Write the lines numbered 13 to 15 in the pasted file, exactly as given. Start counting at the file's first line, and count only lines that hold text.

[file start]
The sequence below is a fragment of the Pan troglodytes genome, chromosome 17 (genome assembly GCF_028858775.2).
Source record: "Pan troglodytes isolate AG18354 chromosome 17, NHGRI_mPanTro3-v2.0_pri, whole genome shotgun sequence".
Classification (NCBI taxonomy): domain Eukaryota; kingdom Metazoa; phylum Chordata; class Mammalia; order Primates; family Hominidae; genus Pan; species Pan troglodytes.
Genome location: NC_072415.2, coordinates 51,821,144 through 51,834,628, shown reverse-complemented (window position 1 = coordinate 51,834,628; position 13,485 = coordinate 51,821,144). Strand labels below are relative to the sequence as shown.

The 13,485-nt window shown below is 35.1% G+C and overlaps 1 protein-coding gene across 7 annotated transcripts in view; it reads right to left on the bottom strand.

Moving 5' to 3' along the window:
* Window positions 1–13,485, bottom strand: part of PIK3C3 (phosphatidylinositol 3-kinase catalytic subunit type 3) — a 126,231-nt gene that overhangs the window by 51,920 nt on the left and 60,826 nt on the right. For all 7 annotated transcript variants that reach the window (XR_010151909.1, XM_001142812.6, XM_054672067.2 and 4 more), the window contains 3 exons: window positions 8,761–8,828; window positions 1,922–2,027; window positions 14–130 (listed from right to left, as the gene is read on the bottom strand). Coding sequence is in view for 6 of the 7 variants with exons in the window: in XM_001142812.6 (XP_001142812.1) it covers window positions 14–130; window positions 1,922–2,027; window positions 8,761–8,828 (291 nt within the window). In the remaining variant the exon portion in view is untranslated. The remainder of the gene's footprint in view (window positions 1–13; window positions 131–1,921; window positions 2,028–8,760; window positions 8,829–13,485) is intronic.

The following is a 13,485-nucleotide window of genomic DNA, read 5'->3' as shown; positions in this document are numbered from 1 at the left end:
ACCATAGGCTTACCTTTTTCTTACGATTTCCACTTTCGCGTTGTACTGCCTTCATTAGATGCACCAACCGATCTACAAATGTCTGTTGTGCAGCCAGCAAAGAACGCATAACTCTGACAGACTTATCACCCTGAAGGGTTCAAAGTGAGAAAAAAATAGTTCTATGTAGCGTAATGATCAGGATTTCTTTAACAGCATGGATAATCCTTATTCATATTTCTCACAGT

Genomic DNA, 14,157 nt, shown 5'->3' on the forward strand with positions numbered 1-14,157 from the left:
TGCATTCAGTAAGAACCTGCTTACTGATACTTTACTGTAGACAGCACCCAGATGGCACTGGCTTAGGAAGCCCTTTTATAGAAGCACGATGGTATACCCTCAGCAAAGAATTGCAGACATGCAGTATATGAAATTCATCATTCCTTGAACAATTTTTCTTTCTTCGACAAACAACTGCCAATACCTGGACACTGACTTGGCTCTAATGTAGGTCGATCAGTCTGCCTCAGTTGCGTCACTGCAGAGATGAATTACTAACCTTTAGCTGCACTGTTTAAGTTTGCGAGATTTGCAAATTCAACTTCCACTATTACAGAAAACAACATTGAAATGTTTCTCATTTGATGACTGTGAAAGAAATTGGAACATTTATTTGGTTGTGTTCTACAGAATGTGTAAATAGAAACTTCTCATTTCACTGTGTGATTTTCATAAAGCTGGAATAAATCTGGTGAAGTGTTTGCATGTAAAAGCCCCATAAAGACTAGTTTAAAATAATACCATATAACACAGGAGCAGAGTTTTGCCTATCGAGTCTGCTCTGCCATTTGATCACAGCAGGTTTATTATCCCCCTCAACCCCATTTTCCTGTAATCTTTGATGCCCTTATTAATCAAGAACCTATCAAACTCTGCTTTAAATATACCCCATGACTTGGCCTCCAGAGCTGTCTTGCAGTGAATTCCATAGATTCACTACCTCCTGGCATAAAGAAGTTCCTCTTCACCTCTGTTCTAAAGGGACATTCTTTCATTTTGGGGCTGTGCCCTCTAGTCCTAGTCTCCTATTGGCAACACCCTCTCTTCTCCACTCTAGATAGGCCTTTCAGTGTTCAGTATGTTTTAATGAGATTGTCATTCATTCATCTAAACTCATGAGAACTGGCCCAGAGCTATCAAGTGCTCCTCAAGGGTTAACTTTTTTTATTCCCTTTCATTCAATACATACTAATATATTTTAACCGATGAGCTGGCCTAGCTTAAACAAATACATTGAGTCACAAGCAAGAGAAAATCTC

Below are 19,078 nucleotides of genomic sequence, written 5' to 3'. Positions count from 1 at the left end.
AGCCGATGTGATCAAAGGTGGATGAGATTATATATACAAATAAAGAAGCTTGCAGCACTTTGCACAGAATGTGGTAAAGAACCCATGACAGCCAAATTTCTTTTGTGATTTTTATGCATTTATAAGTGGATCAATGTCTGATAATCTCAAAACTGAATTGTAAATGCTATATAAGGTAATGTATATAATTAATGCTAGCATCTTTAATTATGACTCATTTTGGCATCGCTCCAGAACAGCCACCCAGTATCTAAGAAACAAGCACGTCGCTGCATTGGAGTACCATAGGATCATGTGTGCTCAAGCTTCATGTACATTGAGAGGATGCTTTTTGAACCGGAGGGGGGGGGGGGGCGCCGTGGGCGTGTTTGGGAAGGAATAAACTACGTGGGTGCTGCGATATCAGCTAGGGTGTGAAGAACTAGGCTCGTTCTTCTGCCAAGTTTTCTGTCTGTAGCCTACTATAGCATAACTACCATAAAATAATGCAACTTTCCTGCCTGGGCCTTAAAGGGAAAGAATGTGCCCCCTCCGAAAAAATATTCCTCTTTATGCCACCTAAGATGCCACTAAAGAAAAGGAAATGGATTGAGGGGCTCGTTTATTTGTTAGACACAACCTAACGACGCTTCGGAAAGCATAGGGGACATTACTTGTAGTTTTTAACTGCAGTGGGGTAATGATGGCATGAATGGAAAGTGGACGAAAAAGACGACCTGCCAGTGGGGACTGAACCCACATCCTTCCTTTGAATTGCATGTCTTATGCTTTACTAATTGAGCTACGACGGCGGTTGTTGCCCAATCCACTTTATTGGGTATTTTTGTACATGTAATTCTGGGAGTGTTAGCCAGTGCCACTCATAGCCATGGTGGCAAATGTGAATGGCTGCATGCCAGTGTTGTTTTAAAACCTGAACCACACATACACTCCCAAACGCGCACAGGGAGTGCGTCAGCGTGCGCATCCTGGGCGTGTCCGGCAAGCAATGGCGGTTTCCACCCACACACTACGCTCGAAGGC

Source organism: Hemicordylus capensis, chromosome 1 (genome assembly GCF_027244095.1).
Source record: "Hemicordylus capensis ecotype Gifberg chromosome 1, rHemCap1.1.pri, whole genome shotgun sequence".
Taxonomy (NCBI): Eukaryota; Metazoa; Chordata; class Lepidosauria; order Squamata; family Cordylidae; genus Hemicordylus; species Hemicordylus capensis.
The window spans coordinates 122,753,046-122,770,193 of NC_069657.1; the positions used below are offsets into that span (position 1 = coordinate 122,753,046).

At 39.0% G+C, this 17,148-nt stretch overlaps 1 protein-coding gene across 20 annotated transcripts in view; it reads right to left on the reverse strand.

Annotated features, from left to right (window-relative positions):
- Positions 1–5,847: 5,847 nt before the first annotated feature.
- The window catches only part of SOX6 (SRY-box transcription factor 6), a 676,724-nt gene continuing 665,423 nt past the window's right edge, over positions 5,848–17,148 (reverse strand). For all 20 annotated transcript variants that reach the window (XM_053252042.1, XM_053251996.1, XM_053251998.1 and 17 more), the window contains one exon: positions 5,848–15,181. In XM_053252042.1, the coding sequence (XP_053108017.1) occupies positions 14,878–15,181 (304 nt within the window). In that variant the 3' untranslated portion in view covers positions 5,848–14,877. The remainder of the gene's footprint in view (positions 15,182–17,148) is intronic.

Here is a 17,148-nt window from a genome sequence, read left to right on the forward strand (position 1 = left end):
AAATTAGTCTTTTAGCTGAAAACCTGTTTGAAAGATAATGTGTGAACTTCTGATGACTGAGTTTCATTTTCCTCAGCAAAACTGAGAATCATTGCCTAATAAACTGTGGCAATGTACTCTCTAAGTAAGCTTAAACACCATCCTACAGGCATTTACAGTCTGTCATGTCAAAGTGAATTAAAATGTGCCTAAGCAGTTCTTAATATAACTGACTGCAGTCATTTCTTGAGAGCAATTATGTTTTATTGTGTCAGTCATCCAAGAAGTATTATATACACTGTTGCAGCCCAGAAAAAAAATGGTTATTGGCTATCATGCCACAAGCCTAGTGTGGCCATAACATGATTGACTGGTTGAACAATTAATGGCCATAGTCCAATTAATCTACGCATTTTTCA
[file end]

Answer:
AGCCGATGTGATCAAAGGTGGATGAGATTATATATACAAATAAAGAAGCTTGCAGCACTTTGCACAGAATGTGGTAAAGAACCCATGACAGCCAAATTTCTTTTGTGATTTTTATGCATTTATAAGTGGATCAATGTCTGATAATCTCAAAACTGAATTGTAAATGCTATATAAGGTAATGTATATAATTAATGCTAGCATCTTTAATTATGACTCATTTTGGCATCGCTCCAGAACAGCCACCCAGTATCTAAGAAACAAGCACGTCGCTGCATTGGAGTACCATAGGATCATGTGTGCTCAAGCTTCATGTACATTGAGAGGATGCTTTTTGAACCGGAGGGGGGGGGGGGGCGCCGTGGGCGTGTTTGGGAAGGAATAAACTACGTGGGTGCTGCGATATCAGCTAGGGTGTGAAGAACTAGGCTCGTTCTTCTGCCAAGTTTTCTGTCTGTAGCCTACTATAGCATAACTACCATAAAATAATGCAACTTTCCTGCCTGGGCCTTAAAGGGAAAGAATGTGCCCCCTCCGAAAAAATATTCCTCTTTATGCCACCTAAGATGCCACTAAAGAAAAGGAAATGGATTGAGGGGCTCGTTTATTTGTTAGACACAACCTAACGACGCTTCGGAAAGCATAGGGGACATTACTTGTAGTTTTTAACTGCAGTGGGGTAATGATGGCATGAATGGAAAGTGGACGAAAAAGACGACCTGCCAGTGGGGACTGAACCCACATCCTTCCTTTGAATTGCATGTCTTATGCTTTACTAATTGAGCTACGACGGCGGTTGTTGCCCAATCCACTTTATTGGGTATTTTTGTACATGTAATTCTGGGAGTGTTAGCCAGTGCCACTCATAGCCATGGTGGCAAATGTGAATGGCTGCATGCCAGTGTTGTTTTAAAACCTGAACCACACATACACTCCCAAACGCGCACAGGGAGTGCGTCAGCGTGCGCATCCTGGGCGTGTCCGGCAAGCAATGGCGGTTTCCACCCACACACTACGCTCGAAGGC

Source organism: Hemicordylus capensis, chromosome 1 (genome assembly GCF_027244095.1).
Source record: "Hemicordylus capensis ecotype Gifberg chromosome 1, rHemCap1.1.pri, whole genome shotgun sequence".